And-GlcNAcylation, a specialized and protective form of O-glycosylation that reduces phosphorylation and tau aggregation, is decreased during AD. From date, several and-GlycNAcase (OGA) inhibitors have demonstrated clinical safety in adults and are currently being investigated in phase II trials.
Active tau immunotherapy
Both active and passive immunotherapies have been developed to target the tau protein. Active immunotherapy delivers a tau immunogen and is associated with several advantages, including low cost, a polyclonal antibody response, and long-term efficacy. However, the endogenous role of tau protein beyond its contribution to AD can lead to adverse autoimmune responses, as shown in preclinical mouse studies.
AADvac1 is an active vaccine designed to specifically target N-terminally truncated tau fragments. Phase I and II trials of AADvac1 confirmed safety and immunogenicity in AD patients in addition to cognitive benefits, thus requiring more extensive studies to confirm its clinical efficacy.
ACI-35 is another AD vaccine that is liposome-based and specifically targets p-tau396404. ACI-35 was found to be safe and well tolerated in AD patients; However, it failed to produce an adequate immune response even after booster doses. Since then, ACI-35.030 has been developed to improve the immunogenicity and binding efficiency of the vaccine to p-tau.
Passive tau immunotherapy
Passive immunotherapy involves targeting specific tau epitopes implicated in AD. An additional advantage of this approach is that any adverse effects can be mitigated by subsequent antibody clearance. Nevertheless, passive immunotherapy is often more expensive and must be administered more frequently, thus increasing the risk of secondary infections and other adverse effects.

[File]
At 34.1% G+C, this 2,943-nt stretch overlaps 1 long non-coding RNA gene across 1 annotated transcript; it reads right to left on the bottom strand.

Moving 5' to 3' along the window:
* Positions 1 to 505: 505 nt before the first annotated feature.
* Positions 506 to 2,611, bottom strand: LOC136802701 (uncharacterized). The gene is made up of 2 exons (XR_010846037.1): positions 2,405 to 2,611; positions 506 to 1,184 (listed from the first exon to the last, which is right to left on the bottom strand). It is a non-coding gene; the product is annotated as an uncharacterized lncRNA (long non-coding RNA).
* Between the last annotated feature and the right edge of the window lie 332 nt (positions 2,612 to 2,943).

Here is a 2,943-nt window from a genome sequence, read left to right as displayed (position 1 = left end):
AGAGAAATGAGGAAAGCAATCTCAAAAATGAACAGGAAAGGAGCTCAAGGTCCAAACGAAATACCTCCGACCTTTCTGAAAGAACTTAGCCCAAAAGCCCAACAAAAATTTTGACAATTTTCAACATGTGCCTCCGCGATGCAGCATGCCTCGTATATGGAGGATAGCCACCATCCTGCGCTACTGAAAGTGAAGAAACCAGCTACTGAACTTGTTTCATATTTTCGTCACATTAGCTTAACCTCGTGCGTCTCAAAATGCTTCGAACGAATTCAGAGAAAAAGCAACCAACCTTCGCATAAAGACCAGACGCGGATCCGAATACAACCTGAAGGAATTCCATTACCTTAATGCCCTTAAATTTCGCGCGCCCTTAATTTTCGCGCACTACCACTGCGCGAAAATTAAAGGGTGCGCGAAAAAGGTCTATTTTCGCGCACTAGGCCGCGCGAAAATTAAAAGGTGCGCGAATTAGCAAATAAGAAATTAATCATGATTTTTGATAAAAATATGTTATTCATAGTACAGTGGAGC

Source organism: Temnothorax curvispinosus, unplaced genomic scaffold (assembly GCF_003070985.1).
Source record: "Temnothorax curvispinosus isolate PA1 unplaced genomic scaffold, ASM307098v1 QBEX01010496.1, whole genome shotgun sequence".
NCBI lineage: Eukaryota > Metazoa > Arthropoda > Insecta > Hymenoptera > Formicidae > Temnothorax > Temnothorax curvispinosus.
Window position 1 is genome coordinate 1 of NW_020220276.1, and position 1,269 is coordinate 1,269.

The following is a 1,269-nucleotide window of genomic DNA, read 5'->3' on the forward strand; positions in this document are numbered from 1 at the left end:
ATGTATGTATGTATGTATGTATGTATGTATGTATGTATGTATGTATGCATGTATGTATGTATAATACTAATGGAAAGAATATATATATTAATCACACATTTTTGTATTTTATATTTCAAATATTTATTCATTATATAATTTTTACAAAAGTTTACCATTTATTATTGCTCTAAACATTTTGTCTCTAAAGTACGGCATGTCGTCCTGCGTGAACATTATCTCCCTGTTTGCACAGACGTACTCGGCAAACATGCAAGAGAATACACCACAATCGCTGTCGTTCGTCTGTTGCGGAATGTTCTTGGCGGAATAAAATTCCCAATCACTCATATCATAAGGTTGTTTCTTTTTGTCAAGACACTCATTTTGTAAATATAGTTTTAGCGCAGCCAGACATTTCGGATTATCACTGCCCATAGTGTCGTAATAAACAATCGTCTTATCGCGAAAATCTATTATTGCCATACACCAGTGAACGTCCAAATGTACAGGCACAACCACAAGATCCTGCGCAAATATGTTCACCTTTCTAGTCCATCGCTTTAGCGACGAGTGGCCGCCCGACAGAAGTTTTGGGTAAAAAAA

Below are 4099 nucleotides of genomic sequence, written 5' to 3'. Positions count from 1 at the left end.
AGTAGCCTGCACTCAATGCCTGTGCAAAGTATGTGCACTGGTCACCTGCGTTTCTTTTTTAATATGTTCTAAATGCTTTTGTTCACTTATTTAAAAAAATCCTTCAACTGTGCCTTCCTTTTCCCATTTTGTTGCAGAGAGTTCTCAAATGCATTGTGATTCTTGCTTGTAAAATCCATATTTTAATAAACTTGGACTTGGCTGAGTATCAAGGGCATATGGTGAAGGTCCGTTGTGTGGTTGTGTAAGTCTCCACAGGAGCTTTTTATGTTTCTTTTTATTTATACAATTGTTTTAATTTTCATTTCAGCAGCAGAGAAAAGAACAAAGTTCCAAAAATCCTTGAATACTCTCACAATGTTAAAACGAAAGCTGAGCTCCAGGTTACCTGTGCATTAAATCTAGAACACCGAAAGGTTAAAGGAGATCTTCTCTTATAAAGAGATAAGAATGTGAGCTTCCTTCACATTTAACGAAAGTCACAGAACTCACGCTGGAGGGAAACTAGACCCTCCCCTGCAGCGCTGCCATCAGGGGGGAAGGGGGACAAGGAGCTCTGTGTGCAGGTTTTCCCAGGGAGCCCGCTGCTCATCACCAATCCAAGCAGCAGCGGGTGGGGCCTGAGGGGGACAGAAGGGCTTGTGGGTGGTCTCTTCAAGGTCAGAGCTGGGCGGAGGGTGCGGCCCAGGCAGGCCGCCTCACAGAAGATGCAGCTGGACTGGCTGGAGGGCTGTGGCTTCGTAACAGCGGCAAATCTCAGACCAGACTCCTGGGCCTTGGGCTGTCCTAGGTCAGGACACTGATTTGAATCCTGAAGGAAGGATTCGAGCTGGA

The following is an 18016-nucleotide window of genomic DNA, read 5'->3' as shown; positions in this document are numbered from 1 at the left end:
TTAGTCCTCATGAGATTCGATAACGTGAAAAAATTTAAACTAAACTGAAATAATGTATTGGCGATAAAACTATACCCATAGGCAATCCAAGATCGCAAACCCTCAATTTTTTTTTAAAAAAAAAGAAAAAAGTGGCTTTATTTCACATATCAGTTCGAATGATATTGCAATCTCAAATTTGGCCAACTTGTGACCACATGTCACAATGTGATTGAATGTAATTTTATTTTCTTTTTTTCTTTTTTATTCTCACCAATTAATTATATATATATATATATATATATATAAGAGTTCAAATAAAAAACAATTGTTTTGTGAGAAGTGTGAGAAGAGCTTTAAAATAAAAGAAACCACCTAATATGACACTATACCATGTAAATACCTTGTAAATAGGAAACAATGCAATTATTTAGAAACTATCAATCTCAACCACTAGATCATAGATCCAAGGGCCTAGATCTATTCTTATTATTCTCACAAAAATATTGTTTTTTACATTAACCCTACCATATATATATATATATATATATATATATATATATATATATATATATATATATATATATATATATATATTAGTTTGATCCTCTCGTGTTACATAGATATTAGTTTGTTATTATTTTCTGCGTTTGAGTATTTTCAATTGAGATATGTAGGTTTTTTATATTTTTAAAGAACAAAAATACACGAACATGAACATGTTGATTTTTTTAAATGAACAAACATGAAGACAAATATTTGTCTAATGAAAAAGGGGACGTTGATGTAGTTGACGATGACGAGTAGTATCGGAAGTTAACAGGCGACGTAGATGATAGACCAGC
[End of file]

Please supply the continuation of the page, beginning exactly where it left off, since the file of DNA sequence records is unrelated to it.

APNmAb005 is an anti-tau immunoglobulin G (IgG) antibody that selectively binds to tau protein in brain lysates from individuals with AD and mouse models of tauopathy. The safety of APNmAb005 is currently being evaluated in Phase I trials conducted in healthy subjects.
Bepranemab is an IgG4 antibody that binds to amino acids 235-250, adjacent to the microtubule-binding region within the tau protein. Phase I trials have largely confirmed the safety of bepranemab, and Phase II trials are currently being conducted to evaluate the efficacy of this immunotherapy in patients with mild cognitive impairment (MCI) and mild AD.
E2814 is an IgG1 antibody that recognizes the microtubule-binding domain of tau and binds to extracellular tau. In preclinical mouse studies, E2814 successfully reduced insoluble tau levels, leading to subsequent investigation into clinical trials that confirmed its safety in healthy adults. Currently, phase II/III trials are being conducted to determine the efficacy of E2814 in combination with anti-Aβ treatment.
JNJ-63733657 is another IgG1 antibody that specifically targets p-tau217. Phase I clinical trials have confirmed the safety of this antibody in healthy patients as well as in patients with prodromal or mild AD. Currently, a phase II study is being conducted in early-stage AD patients to evaluate the efficacy of JNJ-63733657.
- Congdon, EE, Ji, C., Tetlow, AM, etc (2023). Tau-targeting therapy for Alzheimer’s disease: current status and future directions. Nature Reviews Neurology 1-22. doi:10.1038/s41582-023-00883-2